Favorite Number: Despite the awkward lyrics, Pearl Bailey lays into "Beat Dat Rhythm On the Drum" with relish, while Dandridge slinks through "Dat's Love" (aka the famous "Habanera" aria). Dandridge joins Bailey, Carroll, and Roy Glenn for "Whizzin' Away Down De Track," while Adams leads the chorus in the other famous aria from Carmen, "Stand Up and Fight" (The Toredor Song).

Trivia: This was successfully revived off-Broadway last year, with Anika Noni Rose of Dreamgirls and The Princess and the Frog as Carmen.

What I Don't Like: While it feels a little less stereotyped than Cabin In the Sky, it's still a bit dated. Hammerstein's lyrics occasionally try too hard to sound African-American, especially in "Rhythm on the Drum." The casual dialogue often sounds odd with the classical songs. Everyone was dubbed - even those like Carroll, Dandridge, and Belafonte who were fine singers in their own right. (At least they not only hired black opera singers to dub them, but mentioned them in the credits - and Dandridge's dubber, Marilyn Horne, went on to become an opera star in her own right.)

The Big Finale: If you love opera, dark romances, Preminger's other work, or anyone in the cast, this unusual operatic tale is worth checking out.

Home Media: As one of the more interesting 20th Century Fox musicals featuring several popular singers, this is easy to find in most formats, usually for under 10 dollars.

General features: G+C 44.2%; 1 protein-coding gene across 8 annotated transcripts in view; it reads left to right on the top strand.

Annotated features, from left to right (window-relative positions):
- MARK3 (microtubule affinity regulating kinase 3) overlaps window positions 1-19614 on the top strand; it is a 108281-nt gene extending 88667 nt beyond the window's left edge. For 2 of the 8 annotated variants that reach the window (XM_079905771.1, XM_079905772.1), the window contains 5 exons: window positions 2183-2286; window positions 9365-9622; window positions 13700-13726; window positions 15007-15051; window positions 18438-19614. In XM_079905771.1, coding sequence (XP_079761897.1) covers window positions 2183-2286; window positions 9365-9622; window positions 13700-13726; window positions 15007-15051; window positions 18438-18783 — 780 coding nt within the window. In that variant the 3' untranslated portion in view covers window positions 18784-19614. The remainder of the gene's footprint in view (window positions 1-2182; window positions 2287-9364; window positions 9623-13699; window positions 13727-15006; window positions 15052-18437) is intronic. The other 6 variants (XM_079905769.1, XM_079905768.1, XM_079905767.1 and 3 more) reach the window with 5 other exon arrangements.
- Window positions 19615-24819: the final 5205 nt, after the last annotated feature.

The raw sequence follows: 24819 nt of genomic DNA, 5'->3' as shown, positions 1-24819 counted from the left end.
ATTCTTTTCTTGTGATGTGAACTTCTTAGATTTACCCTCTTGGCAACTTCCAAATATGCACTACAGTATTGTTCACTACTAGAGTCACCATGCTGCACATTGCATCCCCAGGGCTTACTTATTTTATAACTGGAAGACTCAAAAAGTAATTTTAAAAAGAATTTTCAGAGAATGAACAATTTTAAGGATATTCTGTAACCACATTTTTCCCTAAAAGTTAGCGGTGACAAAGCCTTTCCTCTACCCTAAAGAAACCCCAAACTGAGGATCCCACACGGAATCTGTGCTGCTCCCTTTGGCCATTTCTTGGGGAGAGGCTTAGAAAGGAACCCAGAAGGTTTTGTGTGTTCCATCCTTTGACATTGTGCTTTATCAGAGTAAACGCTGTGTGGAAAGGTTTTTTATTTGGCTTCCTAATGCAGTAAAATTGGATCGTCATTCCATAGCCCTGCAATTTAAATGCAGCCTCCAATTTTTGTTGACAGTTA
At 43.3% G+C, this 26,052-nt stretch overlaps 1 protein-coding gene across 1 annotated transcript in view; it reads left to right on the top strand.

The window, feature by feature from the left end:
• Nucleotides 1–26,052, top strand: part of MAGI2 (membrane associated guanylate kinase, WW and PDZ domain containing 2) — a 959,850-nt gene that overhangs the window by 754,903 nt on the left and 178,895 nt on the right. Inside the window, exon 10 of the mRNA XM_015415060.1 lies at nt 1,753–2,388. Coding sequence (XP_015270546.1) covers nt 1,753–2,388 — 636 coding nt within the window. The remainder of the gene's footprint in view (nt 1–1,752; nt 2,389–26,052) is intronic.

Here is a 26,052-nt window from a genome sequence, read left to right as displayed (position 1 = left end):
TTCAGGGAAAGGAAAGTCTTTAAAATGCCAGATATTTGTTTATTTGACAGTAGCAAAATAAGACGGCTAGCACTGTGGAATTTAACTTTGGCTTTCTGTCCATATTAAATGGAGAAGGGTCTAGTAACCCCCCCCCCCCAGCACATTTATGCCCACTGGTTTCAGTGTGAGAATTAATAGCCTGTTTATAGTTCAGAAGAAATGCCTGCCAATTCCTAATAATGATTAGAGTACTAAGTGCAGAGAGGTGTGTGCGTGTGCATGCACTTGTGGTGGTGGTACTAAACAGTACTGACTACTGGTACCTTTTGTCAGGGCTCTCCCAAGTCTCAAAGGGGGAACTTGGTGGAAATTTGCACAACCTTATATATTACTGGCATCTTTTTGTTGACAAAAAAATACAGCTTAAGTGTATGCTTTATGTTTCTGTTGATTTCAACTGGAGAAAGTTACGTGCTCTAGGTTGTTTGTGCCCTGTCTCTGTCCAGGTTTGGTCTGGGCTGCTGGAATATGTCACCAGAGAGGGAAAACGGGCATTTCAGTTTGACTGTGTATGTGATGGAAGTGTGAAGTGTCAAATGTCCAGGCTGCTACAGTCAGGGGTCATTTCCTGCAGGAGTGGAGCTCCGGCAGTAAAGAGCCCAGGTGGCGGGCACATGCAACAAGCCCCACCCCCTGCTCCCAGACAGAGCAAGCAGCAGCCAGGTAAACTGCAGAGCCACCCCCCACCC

Amazon Prime

Tuesday, February 12, 2019

Cabin In the Sky

MGM, 1943
Starring Ethel Waters, Eddie "Rochester" Anderson, Lena Horne, and Rex Ingram
Directed by Vincent Minnelli
Music by Vernon Duke and Harold Arlen; Lyrics by E.Y Harburg and others

MGM transferred this hit 1940 Broadway musical to the big screen as the first major directorial assignment for Vincent Minnelli and a showcase for many black performers of the time. It also wound up being Lena Horne's only leading role at MGM; Waters and Ingram reprise their roles from the stage version. Does this tale of heaven and hell warring for the soul of a shifty gambler and his kindly wife deserve the pearly gates today, or should it thrown into that whirlwind at the end? Let's head to a small all-African American town in the south to find out...

The Story: Little Joe Jackson (Anderson) is a gambler and a con-man who truly loves his faithful and very religious wife Petunia (Waters). He's shot dead by fellow gambler Domino Johnson (John W. "Bubbles" Sublett) when he's unable to pay his debts. Petunia's fervent prayers are heard by the angel "The General" (Kenneth Spencer) and Lucifer's son Junior (Ingram). The General will restore Joe to his wife, but only if he becomes a good, hardworking husband for six months. He and Lucifer will act as his consciences and guide his actions, but he has to decide how to act on it.